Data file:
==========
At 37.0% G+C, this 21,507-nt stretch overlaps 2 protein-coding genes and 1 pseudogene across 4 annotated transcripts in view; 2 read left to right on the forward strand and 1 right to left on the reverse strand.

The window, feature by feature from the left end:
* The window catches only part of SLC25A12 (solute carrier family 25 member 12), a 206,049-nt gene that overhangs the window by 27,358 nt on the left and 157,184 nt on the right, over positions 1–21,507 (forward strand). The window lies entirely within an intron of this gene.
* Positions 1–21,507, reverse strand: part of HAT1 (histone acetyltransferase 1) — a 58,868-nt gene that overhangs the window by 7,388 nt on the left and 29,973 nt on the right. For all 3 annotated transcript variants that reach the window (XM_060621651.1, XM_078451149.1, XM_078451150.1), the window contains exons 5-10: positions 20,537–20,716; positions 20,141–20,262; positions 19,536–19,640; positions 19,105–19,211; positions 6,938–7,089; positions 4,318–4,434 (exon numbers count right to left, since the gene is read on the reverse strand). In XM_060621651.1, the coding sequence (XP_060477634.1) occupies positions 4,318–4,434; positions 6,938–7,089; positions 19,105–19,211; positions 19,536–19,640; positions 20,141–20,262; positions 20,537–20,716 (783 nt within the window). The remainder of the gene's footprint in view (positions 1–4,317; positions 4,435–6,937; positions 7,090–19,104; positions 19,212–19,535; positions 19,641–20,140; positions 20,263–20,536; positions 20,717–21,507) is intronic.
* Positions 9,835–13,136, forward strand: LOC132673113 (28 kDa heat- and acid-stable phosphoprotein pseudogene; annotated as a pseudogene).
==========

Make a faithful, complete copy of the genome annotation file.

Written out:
At 37.0% G+C, this 21,507-nt stretch overlaps 2 protein-coding genes and 1 pseudogene across 4 annotated transcripts in view; 2 read left to right on the forward strand and 1 right to left on the reverse strand.

The window, feature by feature from the left end:
* The window catches only part of SLC25A12 (solute carrier family 25 member 12), a 206,049-nt gene that overhangs the window by 27,358 nt on the left and 157,184 nt on the right, over positions 1–21,507 (forward strand). The window lies entirely within an intron of this gene.
* Positions 1–21,507, reverse strand: part of HAT1 (histone acetyltransferase 1) — a 58,868-nt gene that overhangs the window by 7,388 nt on the left and 29,973 nt on the right. For all 3 annotated transcript variants that reach the window (XM_060621651.1, XM_078451149.1, XM_078451150.1), the window contains exons 5-10: positions 20,537–20,716; positions 20,141–20,262; positions 19,536–19,640; positions 19,105–19,211; positions 6,938–7,089; positions 4,318–4,434 (exon numbers count right to left, since the gene is read on the reverse strand). In XM_060621651.1, the coding sequence (XP_060477634.1) occupies positions 4,318–4,434; positions 6,938–7,089; positions 19,105–19,211; positions 19,536–19,640; positions 20,141–20,262; positions 20,537–20,716 (783 nt within the window). The remainder of the gene's footprint in view (positions 1–4,317; positions 4,435–6,937; positions 7,090–19,104; positions 19,212–19,535; positions 19,641–20,140; positions 20,263–20,536; positions 20,717–21,507) is intronic.
* Positions 9,835–13,136, forward strand: LOC132673113 (28 kDa heat- and acid-stable phosphoprotein pseudogene; annotated as a pseudogene).